Mental health awareness should be ongoing

Here are resources available for students during Mental Health Awareness Week and beyond.


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Biola offers a variety of counseling and mental health resources for students.

Emily Coffey and Noel Sassoon

This past week was Mental Health Awareness Week for Biola students, following the World Health Organization’s day for mental health on Oct. 10. What is the purpose of these holidays, and how do they help students — if at all? 


For many students, college can be a stressful and anxiety-inducing time. According to the event overview page for 2022’s Mental Health Awareness Week, hosted by Biola’s Office for Student Development and Student Wellness, “Recent studies have shown that stress, anxiety, and depression are increasing in college students. Many students are feeling anxious being back on campus and now surrounded by people.” 

Biola’s website addresses the social anxiety students are feeling after isolation, but according to the National Health Service in the UK,Many people with social anxiety also have other mental health issues, such as depression, generalised anxiety disorder or panic disorder.” The goal of Mental Health Awareness week at Biola is to help students take care of their mental health by providing them with resources and activities such as bingo, live music and a “well-being playground,” where students can “release some energy and ease stress and tension that has been building.”


According to Biola’s Student Handbook,The University cares deeply about the physical and mental health of its students and provides supportive resources for our students’ overall wellbeing, including health and counseling services … The University will support student-initiated self-care plans and/or at times may initiate such plans. In doing so, it will consider both the welfare of the individual student and the University community.”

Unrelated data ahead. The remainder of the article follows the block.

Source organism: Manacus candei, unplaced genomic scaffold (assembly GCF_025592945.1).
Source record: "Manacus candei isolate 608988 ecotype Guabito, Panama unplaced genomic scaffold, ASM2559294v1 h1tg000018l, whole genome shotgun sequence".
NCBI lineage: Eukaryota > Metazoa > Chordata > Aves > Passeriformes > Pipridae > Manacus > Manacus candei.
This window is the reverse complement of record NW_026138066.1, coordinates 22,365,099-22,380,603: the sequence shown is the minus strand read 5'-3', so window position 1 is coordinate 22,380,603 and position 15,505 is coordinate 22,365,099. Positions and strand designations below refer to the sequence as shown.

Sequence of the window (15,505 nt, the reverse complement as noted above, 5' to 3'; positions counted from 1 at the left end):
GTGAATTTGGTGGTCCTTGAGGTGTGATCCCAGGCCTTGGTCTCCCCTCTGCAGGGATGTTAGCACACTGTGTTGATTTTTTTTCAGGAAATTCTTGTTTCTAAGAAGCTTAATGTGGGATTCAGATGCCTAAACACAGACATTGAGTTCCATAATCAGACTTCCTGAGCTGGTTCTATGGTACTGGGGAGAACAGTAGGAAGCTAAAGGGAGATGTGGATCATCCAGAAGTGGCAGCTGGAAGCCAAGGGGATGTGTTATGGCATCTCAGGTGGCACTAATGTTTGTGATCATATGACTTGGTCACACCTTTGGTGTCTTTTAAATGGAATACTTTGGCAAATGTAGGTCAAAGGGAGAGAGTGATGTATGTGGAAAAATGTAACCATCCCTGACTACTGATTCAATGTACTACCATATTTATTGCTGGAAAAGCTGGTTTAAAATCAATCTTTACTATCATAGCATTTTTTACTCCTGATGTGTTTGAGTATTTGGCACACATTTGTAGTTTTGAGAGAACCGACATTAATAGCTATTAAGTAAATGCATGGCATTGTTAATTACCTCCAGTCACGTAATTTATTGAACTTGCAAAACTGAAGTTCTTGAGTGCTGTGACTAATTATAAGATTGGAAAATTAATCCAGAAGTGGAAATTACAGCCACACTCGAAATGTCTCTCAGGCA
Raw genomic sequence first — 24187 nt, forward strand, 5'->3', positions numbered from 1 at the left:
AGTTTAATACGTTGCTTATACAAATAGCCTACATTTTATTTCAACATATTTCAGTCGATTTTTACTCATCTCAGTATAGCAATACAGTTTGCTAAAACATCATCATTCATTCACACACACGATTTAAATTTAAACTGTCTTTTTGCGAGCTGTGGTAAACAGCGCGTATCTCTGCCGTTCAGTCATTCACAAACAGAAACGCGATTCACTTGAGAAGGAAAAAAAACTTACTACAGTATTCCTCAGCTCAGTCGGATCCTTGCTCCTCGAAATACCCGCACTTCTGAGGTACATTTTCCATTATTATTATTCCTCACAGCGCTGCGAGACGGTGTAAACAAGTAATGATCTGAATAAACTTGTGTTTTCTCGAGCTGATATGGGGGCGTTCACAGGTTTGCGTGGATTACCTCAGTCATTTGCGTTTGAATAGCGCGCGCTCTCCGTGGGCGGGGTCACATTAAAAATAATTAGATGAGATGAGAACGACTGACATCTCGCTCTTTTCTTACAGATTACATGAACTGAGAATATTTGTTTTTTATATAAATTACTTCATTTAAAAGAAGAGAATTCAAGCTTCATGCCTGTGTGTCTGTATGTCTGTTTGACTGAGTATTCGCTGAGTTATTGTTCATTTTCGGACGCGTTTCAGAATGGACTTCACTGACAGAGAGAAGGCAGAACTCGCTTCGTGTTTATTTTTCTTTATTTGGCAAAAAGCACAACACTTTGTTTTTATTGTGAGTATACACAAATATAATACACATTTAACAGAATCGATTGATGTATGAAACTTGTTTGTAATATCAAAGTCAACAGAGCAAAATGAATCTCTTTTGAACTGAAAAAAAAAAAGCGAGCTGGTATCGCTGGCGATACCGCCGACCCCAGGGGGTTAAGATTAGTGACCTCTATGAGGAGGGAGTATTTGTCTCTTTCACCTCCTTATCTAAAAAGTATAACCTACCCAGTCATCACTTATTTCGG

Noel: In January of 2021, my neighbor’s house exploded due to a gas leak. It was that night that I experienced my first panic attack — well, panic attacks. I had seven of them, and I was up all night feeling the sickest I have ever felt in my whole life. I genuinely thought that my life was ruined, and that I would not be able to finish school because of this all-consuming illness. But, thanks to the Learning Center and my amazing professors, I was able to receive the support I needed to power through the rest of my sophomore year of college while I sought out therapy and psychiatric resources that would help me obtain relief. 

I am now a senior, and I have made tremendous progress with my panic disorder (although I still have bad days.) I truly believe that I would not have made it this far without the support I received from Biola, the Learning Center and my professors. 

Emily: I have been struggling with depressive tendencies and anxiety attacks since eighth grade. More recently, social anxiety has cropped up post-pandemic. Since coming to Biola, I have been able to get mental health help for my social anxiety through the Biola Counseling Center. Professors have also been very accommodating when I do experience severe anxiety attacks or migraines. 

While events like mental health awareness week might be helpful for students who do not have experience or knowledge about taking care of their mental health, it is important for students to be aware of all of the resources at their disposal at Biola if they are facing something more serious. Most people need to seek some sort of mental health support after experiencing trauma or loss of any kind, which is most of our student body at this point. 

Mental health resources at Biola include the Biola Counseling Center, Biola Student Wellness Center and Campus Safety.

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